Discussing IT Issues With the Board

Digitalization is now central to almost every business, so more CIOs are being asked to present IT’s recommendations to the board of directors. What are the key issues that CIOs should get onto board agendas, and how do you present them for maximum impact?

Corporate boards care about results, whether from sales, finance, operations, or IT. Because IT is a technical discipline that many board members might not understand as well as other topics, board members also want to gain a fundamental understanding of IT issues.

The questions board members are most likely to ask include:

  • Are key projects being accomplished on time?
  • Do you have the people you need in IT?
  • How robust is company security, and are there risk factors that the board should be aware of? How is IT performing to budget?
  • And what are we doing with the latest technology rage: AI and ChatGPT?

While all these questions might be top-of-mind for board members, it’s also important for CIOs and IT leaders to explain the crucial elements of IT that board members might not think to ask about.

For example, the board is not likely to know or understand the implications of more IT being done by user departments (for example, citizen development), or of the move of more IT (and IoT) to the edge of the network. For IT, these operational changes mean making changes in how IT supports, services, develops, deploys, and secures IT assets. The impact of such changes might alter the skills needed, job descriptions and IT organizational deployment.

Also, the board may not know about new regulatory, security and privacy requirements that are on the horizon, or about new technologies that the company’s competitors are implementing, which can adversely impact corporate performance in the market.

It’s incumbent on CIOs and IT leaders to bring these issues to the board’s attention.

How to Make an Effective Presentation

Most of us who have made IT presentations to the board take the tried-and-true route of producing presentation slides and perhaps augmenting these with a handout of a report or memorandum. This is a presentation format that boards are accustomed to, so it is readily accepted. However, after that, the task is to make the presentation itself impactive, informational and educational. Here are ways to approach:

Know your audience. Depending on your business, individual board members may be more or less savvy than others about technology. If you are in a technology company, it’s likely that your board members will be up to speed on technology issues. This will give you an opportunity to be a little more technical with your presentation. However, if you’re a CIO in a non-profit organization with a volunteer board, or in a company that is not technology-oriented, you might need to start by educating the board on the technology that you’re going to present.

Reference your talking points, but don’t read your slides. If you’re using slides with talking points, the purpose of the talking points is to serve as a guide for your discussion. Do not fall into the trap of simply reading them off to your audience, which is likely to think that it can read for itself. Instead, build your presentation content around the talking points.

Keep the presentation succinct. In a comprehensive presentation, it’s a good idea not to exceed 30 minutes of presentation time. If you are just briefing the board, it’s prudent to keep your presentation within a 15-minute timeframe.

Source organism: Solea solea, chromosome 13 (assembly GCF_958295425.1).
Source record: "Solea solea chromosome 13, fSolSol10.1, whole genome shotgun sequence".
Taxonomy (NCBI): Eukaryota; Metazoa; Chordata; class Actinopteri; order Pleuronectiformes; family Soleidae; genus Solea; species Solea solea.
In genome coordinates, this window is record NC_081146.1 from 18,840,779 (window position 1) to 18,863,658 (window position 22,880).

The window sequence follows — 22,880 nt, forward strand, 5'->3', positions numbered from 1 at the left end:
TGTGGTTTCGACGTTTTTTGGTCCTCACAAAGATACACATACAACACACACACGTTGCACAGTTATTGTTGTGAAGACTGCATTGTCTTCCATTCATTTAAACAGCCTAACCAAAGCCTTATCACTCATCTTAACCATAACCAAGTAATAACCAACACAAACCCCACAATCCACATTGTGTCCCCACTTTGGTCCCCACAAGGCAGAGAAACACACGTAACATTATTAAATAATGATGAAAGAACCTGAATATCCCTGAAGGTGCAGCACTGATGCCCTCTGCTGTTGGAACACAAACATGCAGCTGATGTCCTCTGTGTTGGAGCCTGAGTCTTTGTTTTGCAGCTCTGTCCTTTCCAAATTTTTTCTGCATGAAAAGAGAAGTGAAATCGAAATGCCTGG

Engage and be engaging. When I was teaching, I quickly learned that my lessons had to be both educational but also engaging. Boards of directors are no different students. These are busy people who walk into a board room after a full day’s work in their own roles outside of the organization. The more engaging you can be, the more the board feels connected to what you are saying, and the more receptive they are likely to  be to your message.

Hit the business bottom line upfront. Many CIOs struggle to stay away from technical deep dives when they give presentations.  They forget that what’s most important to the board is how the IT strategy that they are presenting will impact the business. The best way to get the board’s attention is to discuss the business challenges right away and explain how the IT you’re going to talk about will address them. This will give the board an immediate understanding of what the bottom line is going to be.

If you’re doing a technology demo, have a backup plan! I once attended a presentation by a major computer company where a technology demo failed because of an equipment malfunction. I learned one thing from it. Always have a backup plan, whether it is hardcopy slides, a white board you can diagram on, etc.

Discuss ROI. A board member is sure to ask you what the return on investment (ROI) will be if you are proposing the purchase of new technology. You should have the ROI figured out before you show up so you can give it to them. This is also a good time to present any risk factors that have the potential to impact ROI.

Table off-topic digressions. There is always a question or two that veers off your agenda and that can tempt you into a detailed conversation with one board member while the others wait impatiently for the conversation to end. Avoid this situation by thanking the board member for the question and telling him/her that you’d be happy to discuss the questions and the details offline.

End strong. Your final presentation statement should be a strong conclusion as to why your proposal is essential for the company. The stronger and more confidently that you conclude your presentation, the more likely the board will be to endorse it.

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